Start with scales. You’re playing the cello, and you want to get used to new players, so you go back to the beginning. And you play scales. “Scales are something you do your entire life,” says Ciompi Quartet violist Jonathan Bagg. “So it’s kind of like calisthenics. But we weren’t in the habit of doing that as a quartet before Carrie came.”
  • May 17, 2019
    ANIMALS AND MICROBES
  • February 11, 2019
    Take a peacock feather out of a tall glass vase. Balance the feather, by the point of its shaft, on your finger— one finger. You can move, but try to stay steady, just keeping the long, curving feather vertical.Good luck.
  • February 11, 2019
    What with gut feelings and gut instincts, you have heard of the stomach being cast as a second brain. Diego Bohórquez, assistant professor of medicine at the Duke School of Medicine, thinks that may have the order backward.“Very simple organisms do not have a brain,” he says, smiling. “But they have a gut.”
  • February 8, 2019
    ON A SWELTERING AFTERNOON in September, in front of the Carr Building on East Campus, a young black woman addressed a gathering of a couple hundred members of the Duke and Durham communities. She stood in front of a building named for Julian Carr. She stood on ground Carr donated to the university. She was not there to praise Julian Carr. Or, for that matter, Duke.
  • October 24, 2018
    During a sunny lunchtime on the Bryan Center Plaza in the first week of classes, a throng of students crowd around Dorian Bolden ’02, surrounded by his wife, his kids, and some associates, as he uses a giant pair of Duke Blue scissors to cut a long Duke Blue ribbon in front of his brand-new coffee shop, Beyu Blue. “It is by far the coolest thing as an alum to come back on campus,” Bolden says, “and be among all of us students.” He laughs. “Well, all of you are students,” he says.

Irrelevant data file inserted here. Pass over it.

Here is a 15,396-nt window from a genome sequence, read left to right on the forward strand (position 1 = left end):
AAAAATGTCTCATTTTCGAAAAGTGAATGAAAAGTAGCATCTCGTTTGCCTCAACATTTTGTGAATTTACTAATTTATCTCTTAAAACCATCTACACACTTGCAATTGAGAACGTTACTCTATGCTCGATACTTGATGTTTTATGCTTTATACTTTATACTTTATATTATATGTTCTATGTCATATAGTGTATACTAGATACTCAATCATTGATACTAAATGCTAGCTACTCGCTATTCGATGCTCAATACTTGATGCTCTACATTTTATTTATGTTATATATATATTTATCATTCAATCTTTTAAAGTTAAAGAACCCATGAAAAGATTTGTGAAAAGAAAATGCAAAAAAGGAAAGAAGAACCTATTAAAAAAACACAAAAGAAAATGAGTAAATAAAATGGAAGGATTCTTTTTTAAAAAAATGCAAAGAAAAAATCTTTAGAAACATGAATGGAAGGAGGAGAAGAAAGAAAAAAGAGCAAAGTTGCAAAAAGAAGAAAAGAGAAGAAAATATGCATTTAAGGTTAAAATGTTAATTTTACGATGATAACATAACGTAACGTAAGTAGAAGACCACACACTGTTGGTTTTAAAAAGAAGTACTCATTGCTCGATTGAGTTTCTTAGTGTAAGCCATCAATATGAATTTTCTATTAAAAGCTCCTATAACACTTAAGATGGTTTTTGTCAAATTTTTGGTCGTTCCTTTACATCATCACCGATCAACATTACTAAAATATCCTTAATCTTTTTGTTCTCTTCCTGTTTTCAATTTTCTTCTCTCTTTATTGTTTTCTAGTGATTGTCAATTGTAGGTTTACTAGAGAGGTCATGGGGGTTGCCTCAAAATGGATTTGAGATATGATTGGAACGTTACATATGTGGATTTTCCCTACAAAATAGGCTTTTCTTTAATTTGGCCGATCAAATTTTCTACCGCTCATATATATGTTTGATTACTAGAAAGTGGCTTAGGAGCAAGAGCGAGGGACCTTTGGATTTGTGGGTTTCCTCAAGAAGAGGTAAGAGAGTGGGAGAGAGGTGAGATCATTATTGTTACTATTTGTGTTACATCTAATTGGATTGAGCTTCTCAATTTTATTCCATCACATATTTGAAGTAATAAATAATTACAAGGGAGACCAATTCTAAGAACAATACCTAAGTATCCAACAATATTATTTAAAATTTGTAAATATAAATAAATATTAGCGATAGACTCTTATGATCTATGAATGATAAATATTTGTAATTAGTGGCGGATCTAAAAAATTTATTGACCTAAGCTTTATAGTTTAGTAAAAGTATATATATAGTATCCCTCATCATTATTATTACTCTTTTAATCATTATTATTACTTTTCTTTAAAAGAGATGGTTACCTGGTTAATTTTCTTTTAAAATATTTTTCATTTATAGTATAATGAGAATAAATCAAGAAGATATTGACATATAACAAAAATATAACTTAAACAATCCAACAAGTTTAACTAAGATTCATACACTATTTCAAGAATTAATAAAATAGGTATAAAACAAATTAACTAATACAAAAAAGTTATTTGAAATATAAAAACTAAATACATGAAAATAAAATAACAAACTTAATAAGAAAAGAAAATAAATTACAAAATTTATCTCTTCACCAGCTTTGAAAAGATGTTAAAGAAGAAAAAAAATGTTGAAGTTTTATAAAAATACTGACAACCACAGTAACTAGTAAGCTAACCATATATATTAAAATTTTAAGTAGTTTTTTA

• October 24, 2018
    Dan Richter Ph.D. ’80 and Will Cook ’88 are poking around the basin of a tiny tributary of the Tyger River in South Carolina, looking for a buried tree stump. It is overcast, and a steady rain falls, and they are not having much luck. The scientist who discovered the buried stump on a previous expedition actually stumbled across it while she was lost; her directions have been good but somewhat open to interpretation.
  • June 12, 2018
    Rodney Wynkoop settles into the spot near the front of the chancel in the chapel, the spot in the choir rows where he’s sat just about every Sunday for nearly thirty years.
  • June 12, 2018
    At a lectern in the White Lecture Hall on East Campus in March, civil rights activist, professor, and journalist Charlie Cobb admitted to his audience that activists mistrust how they’re represented by those not on the front lines. “Many of us have long been dissatisfied with the historiography of the movement,” he said.
  • June 12, 2018
    When Adam Wax A.M. ’96, Ph.D. ’99, president and chief scientist of Lumedica, has a question about the basic science behind the design of the affordable, cutting-edge biomedical imaging machines Lumedica makes, sometimes he needs to go back to his lab at Duke, where he’s professor of biomedical engineering.The journey covers exactly one stairway.
  • June 12, 2018
    ANIMALS IT’S A WORLD OF TRADEOFFS, PART I: Toenail fungus seems to have given up sexual reproduction in order to more effectively reproduce on your feet.
  • June 11, 2018